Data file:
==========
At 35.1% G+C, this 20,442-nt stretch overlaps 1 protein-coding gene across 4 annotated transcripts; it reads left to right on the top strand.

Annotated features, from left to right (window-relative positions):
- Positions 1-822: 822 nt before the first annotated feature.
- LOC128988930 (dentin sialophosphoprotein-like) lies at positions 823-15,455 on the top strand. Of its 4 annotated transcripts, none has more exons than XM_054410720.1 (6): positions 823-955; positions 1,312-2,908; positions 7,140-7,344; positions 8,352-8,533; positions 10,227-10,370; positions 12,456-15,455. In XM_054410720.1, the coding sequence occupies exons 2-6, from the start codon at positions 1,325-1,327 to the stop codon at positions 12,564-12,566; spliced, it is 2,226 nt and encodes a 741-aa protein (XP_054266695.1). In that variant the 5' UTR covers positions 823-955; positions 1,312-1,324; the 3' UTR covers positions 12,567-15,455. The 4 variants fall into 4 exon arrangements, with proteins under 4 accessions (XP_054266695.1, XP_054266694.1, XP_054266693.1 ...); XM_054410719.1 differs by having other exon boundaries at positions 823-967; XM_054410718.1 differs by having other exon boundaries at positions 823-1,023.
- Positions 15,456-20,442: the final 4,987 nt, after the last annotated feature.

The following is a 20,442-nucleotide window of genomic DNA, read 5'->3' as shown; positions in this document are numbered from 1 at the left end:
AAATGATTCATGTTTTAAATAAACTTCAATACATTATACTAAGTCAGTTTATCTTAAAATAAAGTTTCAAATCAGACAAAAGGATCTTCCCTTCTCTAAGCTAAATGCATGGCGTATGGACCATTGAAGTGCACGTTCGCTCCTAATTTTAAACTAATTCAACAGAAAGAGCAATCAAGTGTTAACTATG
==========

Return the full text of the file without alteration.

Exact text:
At 35.1% G+C, this 20,442-nt stretch overlaps 1 protein-coding gene across 4 annotated transcripts; it reads left to right on the top strand.

Annotated features, from left to right (window-relative positions):
- Positions 1-822: 822 nt before the first annotated feature.
- LOC128988930 (dentin sialophosphoprotein-like) lies at positions 823-15,455 on the top strand. Of its 4 annotated transcripts, none has more exons than XM_054410720.1 (6): positions 823-955; positions 1,312-2,908; positions 7,140-7,344; positions 8,352-8,533; positions 10,227-10,370; positions 12,456-15,455. In XM_054410720.1, the coding sequence occupies exons 2-6, from the start codon at positions 1,325-1,327 to the stop codon at positions 12,564-12,566; spliced, it is 2,226 nt and encodes a 741-aa protein (XP_054266695.1). In that variant the 5' UTR covers positions 823-955; positions 1,312-1,324; the 3' UTR covers positions 12,567-15,455. The 4 variants fall into 4 exon arrangements, with proteins under 4 accessions (XP_054266695.1, XP_054266694.1, XP_054266693.1 ...); XM_054410719.1 differs by having other exon boundaries at positions 823-967; XM_054410718.1 differs by having other exon boundaries at positions 823-1,023.
- Positions 15,456-20,442: the final 4,987 nt, after the last annotated feature.

The following is a 20,442-nucleotide window of genomic DNA, read 5'->3' as shown; positions in this document are numbered from 1 at the left end:
AAATGATTCATGTTTTAAATAAACTTCAATACATTATACTAAGTCAGTTTATCTTAAAATAAAGTTTCAAATCAGACAAAAGGATCTTCCCTTCTCTAAGCTAAATGCATGGCGTATGGACCATTGAAGTGCACGTTCGCTCCTAATTTTAAACTAATTCAACAGAAAGAGCAATCAAGTGTTAACTATG